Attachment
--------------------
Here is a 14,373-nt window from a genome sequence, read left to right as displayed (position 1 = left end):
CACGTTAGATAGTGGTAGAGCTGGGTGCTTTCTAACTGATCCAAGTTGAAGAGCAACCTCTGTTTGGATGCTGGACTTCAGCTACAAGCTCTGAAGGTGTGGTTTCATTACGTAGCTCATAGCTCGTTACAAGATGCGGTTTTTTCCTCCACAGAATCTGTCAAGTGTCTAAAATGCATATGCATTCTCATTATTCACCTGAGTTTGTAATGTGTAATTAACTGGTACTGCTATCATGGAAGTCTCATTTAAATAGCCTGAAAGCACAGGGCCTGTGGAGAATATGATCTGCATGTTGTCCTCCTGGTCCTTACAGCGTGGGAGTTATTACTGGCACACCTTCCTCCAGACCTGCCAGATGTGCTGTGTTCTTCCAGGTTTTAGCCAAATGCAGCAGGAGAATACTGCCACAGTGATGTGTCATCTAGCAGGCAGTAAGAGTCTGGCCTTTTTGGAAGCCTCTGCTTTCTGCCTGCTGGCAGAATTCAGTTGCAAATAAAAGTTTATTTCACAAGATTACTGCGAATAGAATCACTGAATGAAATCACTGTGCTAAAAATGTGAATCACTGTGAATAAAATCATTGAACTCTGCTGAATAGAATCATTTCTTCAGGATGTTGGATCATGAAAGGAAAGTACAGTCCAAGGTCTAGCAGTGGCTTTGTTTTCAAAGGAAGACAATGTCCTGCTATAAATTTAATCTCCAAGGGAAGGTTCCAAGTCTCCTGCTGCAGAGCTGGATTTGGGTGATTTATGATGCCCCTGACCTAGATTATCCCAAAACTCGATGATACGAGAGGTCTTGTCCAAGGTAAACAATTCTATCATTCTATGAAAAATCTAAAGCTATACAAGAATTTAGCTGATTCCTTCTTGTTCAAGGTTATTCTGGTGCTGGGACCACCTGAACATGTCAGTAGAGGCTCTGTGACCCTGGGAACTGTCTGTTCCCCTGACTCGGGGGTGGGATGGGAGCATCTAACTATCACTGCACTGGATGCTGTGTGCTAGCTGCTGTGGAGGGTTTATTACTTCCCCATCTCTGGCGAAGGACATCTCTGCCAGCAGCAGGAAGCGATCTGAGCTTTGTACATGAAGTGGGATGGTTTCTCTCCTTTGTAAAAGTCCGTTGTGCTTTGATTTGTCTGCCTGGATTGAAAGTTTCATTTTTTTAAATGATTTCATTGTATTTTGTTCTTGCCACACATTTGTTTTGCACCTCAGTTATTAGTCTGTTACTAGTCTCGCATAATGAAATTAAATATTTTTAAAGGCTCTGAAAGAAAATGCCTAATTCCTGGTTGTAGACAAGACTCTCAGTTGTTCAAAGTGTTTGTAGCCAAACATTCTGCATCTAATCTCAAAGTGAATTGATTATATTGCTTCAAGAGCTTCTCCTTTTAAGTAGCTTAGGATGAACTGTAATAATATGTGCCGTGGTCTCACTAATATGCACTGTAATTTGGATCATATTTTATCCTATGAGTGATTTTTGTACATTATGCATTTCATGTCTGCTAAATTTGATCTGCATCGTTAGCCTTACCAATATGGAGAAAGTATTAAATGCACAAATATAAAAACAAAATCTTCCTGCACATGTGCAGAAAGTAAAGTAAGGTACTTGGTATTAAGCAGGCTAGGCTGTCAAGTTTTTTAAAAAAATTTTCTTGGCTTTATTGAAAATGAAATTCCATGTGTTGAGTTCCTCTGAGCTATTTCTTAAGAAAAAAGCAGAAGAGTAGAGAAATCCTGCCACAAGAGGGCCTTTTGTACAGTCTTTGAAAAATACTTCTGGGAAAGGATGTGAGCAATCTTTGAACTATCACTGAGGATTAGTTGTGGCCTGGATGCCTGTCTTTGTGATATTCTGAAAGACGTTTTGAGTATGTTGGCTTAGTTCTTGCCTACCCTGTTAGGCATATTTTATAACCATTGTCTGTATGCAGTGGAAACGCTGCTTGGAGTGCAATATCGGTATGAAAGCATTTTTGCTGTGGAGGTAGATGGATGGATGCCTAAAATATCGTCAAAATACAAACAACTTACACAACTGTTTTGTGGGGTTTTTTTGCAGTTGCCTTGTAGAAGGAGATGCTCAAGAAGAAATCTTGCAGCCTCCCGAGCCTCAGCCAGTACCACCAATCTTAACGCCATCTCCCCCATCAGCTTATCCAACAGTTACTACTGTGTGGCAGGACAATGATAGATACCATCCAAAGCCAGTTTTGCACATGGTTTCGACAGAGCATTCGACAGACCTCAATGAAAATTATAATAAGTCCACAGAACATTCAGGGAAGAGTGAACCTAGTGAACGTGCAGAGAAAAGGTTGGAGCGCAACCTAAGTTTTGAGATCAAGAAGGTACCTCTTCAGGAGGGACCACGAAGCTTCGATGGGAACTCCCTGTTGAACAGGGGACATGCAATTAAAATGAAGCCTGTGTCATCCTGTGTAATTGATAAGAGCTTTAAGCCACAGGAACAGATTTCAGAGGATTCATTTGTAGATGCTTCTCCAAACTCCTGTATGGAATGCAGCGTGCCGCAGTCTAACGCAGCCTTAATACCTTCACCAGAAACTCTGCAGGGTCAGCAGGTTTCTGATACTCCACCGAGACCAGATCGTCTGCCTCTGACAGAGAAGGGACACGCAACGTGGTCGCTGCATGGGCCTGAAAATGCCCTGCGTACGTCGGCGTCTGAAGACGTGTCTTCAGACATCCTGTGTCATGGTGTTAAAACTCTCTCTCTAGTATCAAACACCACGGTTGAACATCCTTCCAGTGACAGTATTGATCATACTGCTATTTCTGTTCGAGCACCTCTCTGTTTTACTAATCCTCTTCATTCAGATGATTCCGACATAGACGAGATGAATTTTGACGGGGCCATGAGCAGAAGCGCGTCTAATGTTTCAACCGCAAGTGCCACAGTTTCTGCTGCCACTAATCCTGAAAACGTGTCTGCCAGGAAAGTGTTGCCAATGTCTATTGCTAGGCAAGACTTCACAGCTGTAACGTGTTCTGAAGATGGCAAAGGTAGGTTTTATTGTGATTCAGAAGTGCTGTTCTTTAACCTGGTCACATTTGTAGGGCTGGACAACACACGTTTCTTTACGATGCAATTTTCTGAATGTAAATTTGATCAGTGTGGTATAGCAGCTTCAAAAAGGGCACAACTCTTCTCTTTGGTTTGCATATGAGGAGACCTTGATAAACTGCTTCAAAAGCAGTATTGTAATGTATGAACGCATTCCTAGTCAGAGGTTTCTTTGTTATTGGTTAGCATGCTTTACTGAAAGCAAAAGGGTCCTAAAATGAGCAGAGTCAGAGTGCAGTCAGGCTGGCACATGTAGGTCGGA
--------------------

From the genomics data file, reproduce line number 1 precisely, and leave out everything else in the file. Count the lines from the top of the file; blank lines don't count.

Here is a 14,373-nt window from a genome sequence, read left to right as displayed (position 1 = left end):